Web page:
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Supreme selflessness

By Francis Ewherido

Before we got married, I agreed with my wife on the number of children we would have. It was a decision we had to make to avoid disagreement in future. Surprisingly, I never asked myself why I wanted children in the first place. It was just the usual mindset that marriage should necessarily bring forth children. That is why childlessness is still a very big issue in this part of the world. How many of us who are married sat down to articulate why we wanted children and how many of those preparing for marriage have done so?

It looks superfluous or even stupid, but answering such a “stupid” question can give you clarity of purpose. Our grandparents had large families to enable them have a large workforce; some people have children so that they would have people to take care of them in old age. For some, children are simply a source of livelihood in old age. Some others have children to perpetuate their lineage. Such people are ready to give birth to one million children if they all turn out to be females until they get the “almighty” male child. Some have children to have people to bequeath the family wealth to. There are also those who are having children because others are having. They do not really know what they want.

Whatever your reasons are, bringing up children is a tough job. First, the mother has to carry the pregnancy for nine months, plus, minus two weeks. Then a painful child birth follows. Then you start nursing the baby. For the next 20 years or more, you will feed, clothe, house, educate and make provisions for the child’s other needs. It is a life of enormous sacrifice, selflessness and love to children who at some points will be at loggerhead with you, disobey you and sometimes do not seem to appreciate your efforts. But you are consoled that your sacrifices are only for a while; at the end of the day, children leave their parents’ homes and move on to live independent lives.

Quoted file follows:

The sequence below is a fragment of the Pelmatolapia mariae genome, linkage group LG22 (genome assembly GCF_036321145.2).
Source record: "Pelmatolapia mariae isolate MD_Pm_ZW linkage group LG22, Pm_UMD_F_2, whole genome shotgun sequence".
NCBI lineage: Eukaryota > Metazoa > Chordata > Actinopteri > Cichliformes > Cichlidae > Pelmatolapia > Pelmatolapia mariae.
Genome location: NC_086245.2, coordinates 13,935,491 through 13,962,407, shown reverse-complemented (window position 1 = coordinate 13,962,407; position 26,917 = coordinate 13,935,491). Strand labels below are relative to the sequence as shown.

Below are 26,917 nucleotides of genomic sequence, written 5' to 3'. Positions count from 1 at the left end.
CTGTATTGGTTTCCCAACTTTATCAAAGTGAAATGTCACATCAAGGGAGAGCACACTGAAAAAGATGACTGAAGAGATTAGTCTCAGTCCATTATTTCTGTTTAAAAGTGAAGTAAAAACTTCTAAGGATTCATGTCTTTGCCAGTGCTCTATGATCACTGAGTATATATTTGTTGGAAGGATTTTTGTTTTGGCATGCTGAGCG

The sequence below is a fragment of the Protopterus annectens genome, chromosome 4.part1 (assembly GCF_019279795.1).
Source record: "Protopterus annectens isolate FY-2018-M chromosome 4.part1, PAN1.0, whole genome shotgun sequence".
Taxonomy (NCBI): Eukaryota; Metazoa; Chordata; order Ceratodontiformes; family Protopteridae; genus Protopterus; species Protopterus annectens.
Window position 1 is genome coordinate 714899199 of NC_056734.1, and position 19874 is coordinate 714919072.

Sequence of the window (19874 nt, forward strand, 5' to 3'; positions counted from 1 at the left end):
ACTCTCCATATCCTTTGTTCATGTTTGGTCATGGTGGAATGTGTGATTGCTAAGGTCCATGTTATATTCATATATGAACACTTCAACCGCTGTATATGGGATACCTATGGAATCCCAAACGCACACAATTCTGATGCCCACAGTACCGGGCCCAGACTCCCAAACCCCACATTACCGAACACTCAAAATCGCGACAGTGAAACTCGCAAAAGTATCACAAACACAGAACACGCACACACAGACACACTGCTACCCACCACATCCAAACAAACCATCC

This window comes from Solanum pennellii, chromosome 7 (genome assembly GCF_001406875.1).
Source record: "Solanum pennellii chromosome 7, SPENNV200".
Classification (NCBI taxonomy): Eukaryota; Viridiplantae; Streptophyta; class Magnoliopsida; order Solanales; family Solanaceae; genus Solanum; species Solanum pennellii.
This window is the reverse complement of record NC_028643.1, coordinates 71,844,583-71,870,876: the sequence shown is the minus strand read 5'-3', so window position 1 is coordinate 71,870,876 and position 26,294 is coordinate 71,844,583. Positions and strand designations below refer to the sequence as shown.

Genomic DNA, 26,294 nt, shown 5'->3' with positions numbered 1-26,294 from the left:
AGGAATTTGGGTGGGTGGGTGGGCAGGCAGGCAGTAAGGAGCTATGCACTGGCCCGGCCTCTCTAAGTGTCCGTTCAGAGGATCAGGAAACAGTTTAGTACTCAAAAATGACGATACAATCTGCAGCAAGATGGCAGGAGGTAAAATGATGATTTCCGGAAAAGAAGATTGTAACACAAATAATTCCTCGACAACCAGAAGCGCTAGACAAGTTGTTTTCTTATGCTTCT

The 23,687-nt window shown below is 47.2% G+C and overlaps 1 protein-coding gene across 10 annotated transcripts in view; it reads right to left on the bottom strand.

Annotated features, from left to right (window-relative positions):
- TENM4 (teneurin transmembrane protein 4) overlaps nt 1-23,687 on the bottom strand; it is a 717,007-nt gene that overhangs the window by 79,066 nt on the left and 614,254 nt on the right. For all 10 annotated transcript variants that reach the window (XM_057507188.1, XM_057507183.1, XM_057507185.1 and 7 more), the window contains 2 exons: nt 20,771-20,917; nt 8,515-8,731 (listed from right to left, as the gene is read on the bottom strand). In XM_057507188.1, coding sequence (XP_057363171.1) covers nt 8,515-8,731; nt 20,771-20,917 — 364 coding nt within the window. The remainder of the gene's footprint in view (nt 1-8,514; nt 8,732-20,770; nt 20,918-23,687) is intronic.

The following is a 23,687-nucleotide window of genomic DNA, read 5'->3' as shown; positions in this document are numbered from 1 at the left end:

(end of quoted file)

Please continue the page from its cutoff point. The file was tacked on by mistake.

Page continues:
But it is not so with some children. A few weeks ago, I took one of my children to the clinic to stitch him up after doing one of the stupid acts children are prone to do. As I sat down, I noticed a child with cerebral palsy with tubes in his mouth and nostrils on a wheelchair. His case is particularly bad and unless, a major miracle happens, this child will spend his lifetime on the wheelchair. He will never be able to able to feed himself, do his laundry, or live independently. From children’s diapers, he will graduate to adult diapers. He was brought by caregivers from a Cerebral Palsy Centre. The parents probably abandoned him when they found out about his condition. They probably did not want to contend with endless visits to the hospital, frequent sessions with therapists and 24/7 attention such children need.